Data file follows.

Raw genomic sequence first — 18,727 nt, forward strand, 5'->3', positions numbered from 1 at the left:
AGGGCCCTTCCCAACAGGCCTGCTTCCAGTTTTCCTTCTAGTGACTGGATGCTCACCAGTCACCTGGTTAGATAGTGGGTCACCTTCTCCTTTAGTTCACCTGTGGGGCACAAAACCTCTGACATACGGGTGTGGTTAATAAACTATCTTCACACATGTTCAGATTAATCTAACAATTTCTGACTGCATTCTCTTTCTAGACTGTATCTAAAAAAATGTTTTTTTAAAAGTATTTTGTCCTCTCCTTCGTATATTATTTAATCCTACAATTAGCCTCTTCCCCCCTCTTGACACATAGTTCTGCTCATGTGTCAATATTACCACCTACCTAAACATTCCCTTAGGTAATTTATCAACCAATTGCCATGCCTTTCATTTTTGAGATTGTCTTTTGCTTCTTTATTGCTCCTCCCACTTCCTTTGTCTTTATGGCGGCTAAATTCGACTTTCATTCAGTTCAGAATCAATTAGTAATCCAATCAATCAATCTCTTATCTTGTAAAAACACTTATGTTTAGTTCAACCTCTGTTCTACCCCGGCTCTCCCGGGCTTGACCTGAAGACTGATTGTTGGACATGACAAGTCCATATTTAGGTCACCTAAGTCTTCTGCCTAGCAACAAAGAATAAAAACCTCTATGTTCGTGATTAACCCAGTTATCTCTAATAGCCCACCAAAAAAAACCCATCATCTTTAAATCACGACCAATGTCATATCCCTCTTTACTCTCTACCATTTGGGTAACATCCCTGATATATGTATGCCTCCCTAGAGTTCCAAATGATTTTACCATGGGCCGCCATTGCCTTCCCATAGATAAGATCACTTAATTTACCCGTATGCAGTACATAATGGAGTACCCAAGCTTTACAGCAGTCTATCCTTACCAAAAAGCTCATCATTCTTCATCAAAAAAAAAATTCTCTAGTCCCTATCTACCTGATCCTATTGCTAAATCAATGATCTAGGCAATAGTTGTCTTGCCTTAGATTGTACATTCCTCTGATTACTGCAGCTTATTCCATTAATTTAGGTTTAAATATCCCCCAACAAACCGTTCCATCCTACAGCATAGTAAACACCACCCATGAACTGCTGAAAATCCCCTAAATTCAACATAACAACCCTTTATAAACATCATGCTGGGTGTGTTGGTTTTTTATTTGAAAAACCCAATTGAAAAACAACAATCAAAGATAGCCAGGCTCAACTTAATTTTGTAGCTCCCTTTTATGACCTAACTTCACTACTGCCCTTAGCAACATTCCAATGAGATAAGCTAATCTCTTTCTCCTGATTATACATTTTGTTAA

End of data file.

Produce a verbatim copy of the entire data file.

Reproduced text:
Raw genomic sequence first — 18,727 nt, forward strand, 5'->3', positions numbered from 1 at the left:
AGGGCCCTTCCCAACAGGCCTGCTTCCAGTTTTCCTTCTAGTGACTGGATGCTCACCAGTCACCTGGTTAGATAGTGGGTCACCTTCTCCTTTAGTTCACCTGTGGGGCACAAAACCTCTGACATACGGGTGTGGTTAATAAACTATCTTCACACATGTTCAGATTAATCTAACAATTTCTGACTGCATTCTCTTTCTAGACTGTATCTAAAAAAATGTTTTTTTAAAAGTATTTTGTCCTCTCCTTCGTATATTATTTAATCCTACAATTAGCCTCTTCCCCCCTCTTGACACATAGTTCTGCTCATGTGTCAATATTACCACCTACCTAAACATTCCCTTAGGTAATTTATCAACCAATTGCCATGCCTTTCATTTTTGAGATTGTCTTTTGCTTCTTTATTGCTCCTCCCACTTCCTTTGTCTTTATGGCGGCTAAATTCGACTTTCATTCAGTTCAGAATCAATTAGTAATCCAATCAATCAATCTCTTATCTTGTAAAAACACTTATGTTTAGTTCAACCTCTGTTCTACCCCGGCTCTCCCGGGCTTGACCTGAAGACTGATTGTTGGACATGACAAGTCCATATTTAGGTCACCTAAGTCTTCTGCCTAGCAACAAAGAATAAAAACCTCTATGTTCGTGATTAACCCAGTTATCTCTAATAGCCCACCAAAAAAAACCCATCATCTTTAAATCACGACCAATGTCATATCCCTCTTTACTCTCTACCATTTGGGTAACATCCCTGATATATGTATGCCTCCCTAGAGTTCCAAATGATTTTACCATGGGCCGCCATTGCCTTCCCATAGATAAGATCACTTAATTTACCCGTATGCAGTACATAATGGAGTACCCAAGCTTTACAGCAGTCTATCCTTACCAAAAAGCTCATCATTCTTCATCAAAAAAAAAATTCTCTAGTCCCTATCTACCTGATCCTATTGCTAAATCAATGATCTAGGCAATAGTTGTCTTGCCTTAGATTGTACATTCCTCTGATTACTGCAGCTTATTCCATTAATTTAGGTTTAAATATCCCCCAACAAACCGTTCCATCCTACAGCATAGTAAACACCACCCATGAACTGCTGAAAATCCCCTAAATTCAACATAACAACCCTTTATAAACATCATGCTGGGTGTGTTGGTTTTTTATTTGAAAAACCCAATTGAAAAACAACAATCAAAGATAGCCAGGCTCAACTTAATTTTGTAGCTCCCTTTTATGACCTAACTTCACTACTGCCCTTAGCAACATTCCAATGAGATAAGCTAATCTCTTTCTCCTGATTATACATTTTGTTAA